Saturday, June 15, 2013

Q.E.D. volume 17 review

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Q.E.D., vol. 17, by Katou Motohiro. Grade: B

Saiyaku no Otoko no Saiyaku (The Worst Man's Worst). There is a character that pops up in the Q.E.D. universe occaionally. He's Alan Bred, president of Alan Soft software. (I'm guessing at the romanization of his last name. In romaji, it's Bureedo, - "Bred" or "Bread". He's kind of a parody of Bill Gates)  He's attempted before to get Touma to join his company, and this time he's desperate to find someone brilliant willing to put up with him. He tasks his assistant, Elly Francis, with sending out invitations to his primary targets in a game of burglary. The guest list includes Kana and Touma, Loki and Eva Sukta, Ryu Han and Elliot Web. Ryu heads a software conglomerate that competes directly with Alan Soft, and Elliot is a world-renowned hacker that had gotten caught and used by the FBI to capture other hackers. Ryu, Elliot, Loki and Touma have all been assaulted by Alan before, and each has turned him down. This time, Alan proposes a game at his South Seas private island. There are 4 cabins, plus the main mansion. Each of the principals is given a suitcase by Elly containing $100,000 USD. At the end of the 4-day stay, whoever fails to return their suitcase must work for him. Touma and Loki are in one cabin, Eva and Kana in another, and Ryu and Elliot each have their own places. After the first night, both Loki's and Touma's suitcases disappear. A search is made of their cabin, plus the women's, and the main mansion - the missing cases aren't found. The next night, Elliot's vanishes, and the night after, so does Ryu's. By the final day, Alan is furious at not being able to find any of the cases, and everyone else pleads innocence. Since no one else is on the island and there's no other hiding places, who's taken all the money?

Inuhoosuke (Black Nightshade). Kana's police detective father is tasked by some movie fan in the department with providing security on a movie set. Basically, this means keeping autograph-seeking fans away from the star actors. The main cast consists of notorious womanizer Toujiyaku Karasawa, aging beauty Harueyaku Misaki, Misaki's beautiful daughter Natsuki Kojima, and the hard-nosed director Kazumasa Oosawa. Plus the regular production crew, including prop master Yanagisawa. When Yanagisawa finds a loose strand of hair on Misaki's outfit, he pockets it after taking a long whiff of it. He has a shrine in his apartment plastered with posters from her various movies and is very jealous of Karasawa. Some time ago. Karasawa and Misaki were engaged to be married, but Misaki called it off for some reason. Natsuki is going to have her acting debut in this film, and currently she looks just like her mother did 20 years ago. When she exits her trailer to join the set, Karasawa tries to ask her on a date. The director, watching all this, has picked the cast specifically for its history and current chemistry. He's even written a scene specifically where a drunken Karasawa tries to assault Natsuki, thinking that she's Misaki. The director later says that he'd certainly kill anyone that interferes with one of his films.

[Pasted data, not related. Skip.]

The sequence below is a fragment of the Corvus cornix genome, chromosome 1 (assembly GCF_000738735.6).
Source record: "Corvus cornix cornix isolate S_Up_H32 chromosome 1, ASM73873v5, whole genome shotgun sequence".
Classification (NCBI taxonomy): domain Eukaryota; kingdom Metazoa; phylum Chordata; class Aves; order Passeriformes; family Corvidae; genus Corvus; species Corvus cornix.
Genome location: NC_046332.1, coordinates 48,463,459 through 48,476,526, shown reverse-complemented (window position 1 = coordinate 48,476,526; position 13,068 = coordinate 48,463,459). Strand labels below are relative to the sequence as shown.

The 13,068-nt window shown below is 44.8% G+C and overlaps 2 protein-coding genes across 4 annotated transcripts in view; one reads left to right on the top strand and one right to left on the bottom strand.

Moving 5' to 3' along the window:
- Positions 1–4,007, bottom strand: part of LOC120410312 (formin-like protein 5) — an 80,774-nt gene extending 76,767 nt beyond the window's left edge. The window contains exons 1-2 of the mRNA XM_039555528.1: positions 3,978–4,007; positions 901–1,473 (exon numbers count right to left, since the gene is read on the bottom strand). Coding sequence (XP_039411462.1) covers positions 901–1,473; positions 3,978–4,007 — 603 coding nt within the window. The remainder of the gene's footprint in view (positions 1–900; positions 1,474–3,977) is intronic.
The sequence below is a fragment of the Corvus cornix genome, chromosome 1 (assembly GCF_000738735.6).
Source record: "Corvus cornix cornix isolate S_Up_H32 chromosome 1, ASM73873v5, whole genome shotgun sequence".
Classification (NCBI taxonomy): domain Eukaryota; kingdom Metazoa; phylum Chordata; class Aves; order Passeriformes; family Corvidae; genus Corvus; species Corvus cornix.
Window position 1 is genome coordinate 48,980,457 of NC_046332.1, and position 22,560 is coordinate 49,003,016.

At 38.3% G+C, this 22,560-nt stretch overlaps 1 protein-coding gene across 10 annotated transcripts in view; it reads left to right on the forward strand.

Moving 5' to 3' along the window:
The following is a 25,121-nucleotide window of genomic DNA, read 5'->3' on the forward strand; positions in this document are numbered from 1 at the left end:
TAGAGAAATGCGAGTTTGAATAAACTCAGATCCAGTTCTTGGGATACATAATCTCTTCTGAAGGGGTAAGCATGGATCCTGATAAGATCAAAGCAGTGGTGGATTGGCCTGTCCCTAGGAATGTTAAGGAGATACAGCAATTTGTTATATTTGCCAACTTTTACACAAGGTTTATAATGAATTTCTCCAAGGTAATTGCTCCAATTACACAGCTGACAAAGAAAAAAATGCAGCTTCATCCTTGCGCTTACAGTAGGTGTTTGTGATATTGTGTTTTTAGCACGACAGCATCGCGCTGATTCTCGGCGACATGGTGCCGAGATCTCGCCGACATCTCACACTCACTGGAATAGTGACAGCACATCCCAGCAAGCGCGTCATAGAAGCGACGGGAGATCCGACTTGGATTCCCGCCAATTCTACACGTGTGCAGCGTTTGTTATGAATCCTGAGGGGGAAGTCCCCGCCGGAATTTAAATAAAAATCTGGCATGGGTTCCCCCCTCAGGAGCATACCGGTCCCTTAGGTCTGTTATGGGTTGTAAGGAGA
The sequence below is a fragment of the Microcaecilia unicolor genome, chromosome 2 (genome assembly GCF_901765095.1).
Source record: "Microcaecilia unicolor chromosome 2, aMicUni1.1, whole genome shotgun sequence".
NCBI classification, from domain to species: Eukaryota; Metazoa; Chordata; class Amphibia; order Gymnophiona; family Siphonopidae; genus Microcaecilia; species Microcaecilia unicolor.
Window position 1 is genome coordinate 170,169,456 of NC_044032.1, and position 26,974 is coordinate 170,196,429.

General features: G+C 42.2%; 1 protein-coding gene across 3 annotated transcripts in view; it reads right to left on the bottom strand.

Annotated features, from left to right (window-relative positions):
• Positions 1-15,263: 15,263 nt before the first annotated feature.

Anyway, in the final scene, Oosawa shows Misaki how to lean in with a prop knife as she kills her ex-lover. He gives her the knife, the cameras start running, she does the scene exactly as instructed, and both Karasawa and Misaki fall to the ground. Oosawa yells "cut", but neither actor moves. Turns out the knife is real, Karasawa is dead, and Misaki has passed out in shock. Both Kana and her father try to question the cast and production staff, but they make no progress. The prop knife had been on a table in front of Oosawa and in full view of the staff. There was never an opportunity to switch it, outside of when Oosawa and Misaki were handling it, and after the murder the prop couldn't be found. Later, when everyone else goes into the screening room to watch the rushes, Yanagisawa locks himself in the editing room to do some final work (the editing room is actually several stacked movie set panels in one corner of the set stage, and the sliding door is blocked by a table if the person inside doesn't want to be disturbed.) After the screening, Yanagisawa doesn't respond, and Touma is the only one light enough to climb over the wall to get inside to move the table out of the way. When the door is opened, Yanagisawa is revealed to have cut his throat with a box cutter; on the table in front of him, under the blood splatter, is the missing prop knife and a note confessing that he was the one to switch knives. Without any other evidence, Yanagisawa is identified as the culprit, who had then committed suicide in a locked room. After the movie comes out in the theaters, a special version is screened to fuel rumors that Misaki is the guilty party, based on her grin as she stabs Karasawa. Touma finally decides that now is the time to tell everyone what had really happened during the filming.

Comments: This isn't one of the stronger volumes. One of the "rules" in mystery writing is that the protagonist isn't supposed to be the criminal. Motohiro breaks this rule occasionally, so Saiyaku no Otoko no Saiyaku is treated more for laughs than anything else. Inuhoosuke has kind of a plot hole, in that the motive for Yanagisawa's death is never fully justified. But, overall, this volume is as entertaining as any of the early Ellery Queen stories. Recommended.

(As mentioned before, Motohiro embeds the Q.E.D. letters in the manga after Touma does his recap of the important clues to the case. This is to encourage the readers to develop their own answers before the big reveal.)

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